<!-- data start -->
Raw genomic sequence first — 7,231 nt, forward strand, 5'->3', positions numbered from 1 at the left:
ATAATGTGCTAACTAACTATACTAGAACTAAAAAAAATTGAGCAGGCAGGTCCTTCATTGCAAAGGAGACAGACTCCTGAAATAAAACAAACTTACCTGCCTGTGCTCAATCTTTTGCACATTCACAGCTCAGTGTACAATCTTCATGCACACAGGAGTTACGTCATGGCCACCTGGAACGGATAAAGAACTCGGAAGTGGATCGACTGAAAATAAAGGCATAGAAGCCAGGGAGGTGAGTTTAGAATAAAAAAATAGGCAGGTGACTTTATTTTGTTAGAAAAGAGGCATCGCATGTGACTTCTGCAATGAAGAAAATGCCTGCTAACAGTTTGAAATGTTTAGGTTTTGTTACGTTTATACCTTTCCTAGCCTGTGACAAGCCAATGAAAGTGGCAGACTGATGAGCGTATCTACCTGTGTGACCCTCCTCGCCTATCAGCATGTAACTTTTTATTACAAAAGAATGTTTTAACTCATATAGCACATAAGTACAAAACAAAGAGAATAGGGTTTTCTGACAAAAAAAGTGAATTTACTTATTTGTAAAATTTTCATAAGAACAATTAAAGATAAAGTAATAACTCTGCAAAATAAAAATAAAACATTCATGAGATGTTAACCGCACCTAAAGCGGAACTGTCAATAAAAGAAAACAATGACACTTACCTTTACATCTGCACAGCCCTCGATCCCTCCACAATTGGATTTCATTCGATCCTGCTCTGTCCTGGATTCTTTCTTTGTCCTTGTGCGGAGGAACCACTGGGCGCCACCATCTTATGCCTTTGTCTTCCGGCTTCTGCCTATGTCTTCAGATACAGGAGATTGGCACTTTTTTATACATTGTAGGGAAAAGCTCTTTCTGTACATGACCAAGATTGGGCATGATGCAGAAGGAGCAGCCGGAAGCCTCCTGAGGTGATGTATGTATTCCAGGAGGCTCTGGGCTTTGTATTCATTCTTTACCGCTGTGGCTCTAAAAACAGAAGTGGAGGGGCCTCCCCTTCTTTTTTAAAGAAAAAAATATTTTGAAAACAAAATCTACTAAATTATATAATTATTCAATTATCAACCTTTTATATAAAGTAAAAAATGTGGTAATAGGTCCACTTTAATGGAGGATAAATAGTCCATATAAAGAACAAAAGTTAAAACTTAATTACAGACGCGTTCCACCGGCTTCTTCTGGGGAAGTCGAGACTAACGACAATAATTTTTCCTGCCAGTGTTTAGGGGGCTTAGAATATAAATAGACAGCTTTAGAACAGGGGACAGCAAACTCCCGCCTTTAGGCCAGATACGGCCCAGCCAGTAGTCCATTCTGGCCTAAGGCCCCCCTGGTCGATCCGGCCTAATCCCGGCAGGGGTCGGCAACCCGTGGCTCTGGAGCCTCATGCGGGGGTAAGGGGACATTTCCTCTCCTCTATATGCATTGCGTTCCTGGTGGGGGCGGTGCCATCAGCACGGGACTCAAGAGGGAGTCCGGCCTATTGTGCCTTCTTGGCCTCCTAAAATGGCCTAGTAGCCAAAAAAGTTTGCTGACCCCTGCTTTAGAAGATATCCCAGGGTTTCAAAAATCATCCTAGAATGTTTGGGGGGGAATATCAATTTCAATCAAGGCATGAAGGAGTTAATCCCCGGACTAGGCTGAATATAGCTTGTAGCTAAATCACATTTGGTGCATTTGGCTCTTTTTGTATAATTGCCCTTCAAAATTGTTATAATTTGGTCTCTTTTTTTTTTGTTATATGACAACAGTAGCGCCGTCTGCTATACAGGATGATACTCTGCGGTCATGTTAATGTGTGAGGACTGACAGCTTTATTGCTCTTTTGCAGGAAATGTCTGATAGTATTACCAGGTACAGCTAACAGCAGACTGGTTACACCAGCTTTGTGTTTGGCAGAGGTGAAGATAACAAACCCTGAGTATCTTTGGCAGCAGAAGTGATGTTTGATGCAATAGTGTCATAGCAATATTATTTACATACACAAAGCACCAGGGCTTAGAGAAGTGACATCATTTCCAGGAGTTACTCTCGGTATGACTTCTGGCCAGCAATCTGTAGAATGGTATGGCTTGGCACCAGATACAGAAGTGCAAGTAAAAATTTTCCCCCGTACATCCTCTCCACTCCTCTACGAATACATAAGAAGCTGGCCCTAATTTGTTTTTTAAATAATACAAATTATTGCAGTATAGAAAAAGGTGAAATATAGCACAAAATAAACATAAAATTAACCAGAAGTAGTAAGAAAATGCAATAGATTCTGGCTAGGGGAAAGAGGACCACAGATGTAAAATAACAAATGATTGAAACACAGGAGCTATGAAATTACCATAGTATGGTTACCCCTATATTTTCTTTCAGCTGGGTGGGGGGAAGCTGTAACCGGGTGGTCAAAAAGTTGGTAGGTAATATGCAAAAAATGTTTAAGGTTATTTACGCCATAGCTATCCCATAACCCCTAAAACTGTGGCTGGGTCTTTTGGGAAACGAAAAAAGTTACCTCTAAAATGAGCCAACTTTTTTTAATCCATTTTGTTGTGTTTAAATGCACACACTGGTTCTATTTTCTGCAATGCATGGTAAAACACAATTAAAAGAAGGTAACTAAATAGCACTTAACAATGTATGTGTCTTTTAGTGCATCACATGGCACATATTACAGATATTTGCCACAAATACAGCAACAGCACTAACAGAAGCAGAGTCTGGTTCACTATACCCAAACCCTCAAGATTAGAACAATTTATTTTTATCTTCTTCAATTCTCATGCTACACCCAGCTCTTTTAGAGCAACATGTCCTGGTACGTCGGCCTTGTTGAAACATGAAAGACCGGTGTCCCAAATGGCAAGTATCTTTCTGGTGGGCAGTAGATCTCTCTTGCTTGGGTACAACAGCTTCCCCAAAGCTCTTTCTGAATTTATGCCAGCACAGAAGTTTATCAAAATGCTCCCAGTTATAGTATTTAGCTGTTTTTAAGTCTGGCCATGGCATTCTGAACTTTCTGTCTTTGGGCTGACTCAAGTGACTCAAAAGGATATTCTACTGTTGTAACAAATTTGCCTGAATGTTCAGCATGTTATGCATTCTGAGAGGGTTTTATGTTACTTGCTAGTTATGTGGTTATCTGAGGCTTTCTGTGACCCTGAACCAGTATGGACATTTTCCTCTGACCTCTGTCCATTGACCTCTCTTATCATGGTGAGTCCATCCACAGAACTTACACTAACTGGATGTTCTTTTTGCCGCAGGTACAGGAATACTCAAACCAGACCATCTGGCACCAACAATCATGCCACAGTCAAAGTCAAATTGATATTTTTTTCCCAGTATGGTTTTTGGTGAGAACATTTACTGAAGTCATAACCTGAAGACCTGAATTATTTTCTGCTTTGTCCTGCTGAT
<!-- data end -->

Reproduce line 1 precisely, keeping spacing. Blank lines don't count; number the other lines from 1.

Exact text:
Raw genomic sequence first — 7,231 nt, forward strand, 5'->3', positions numbered from 1 at the left: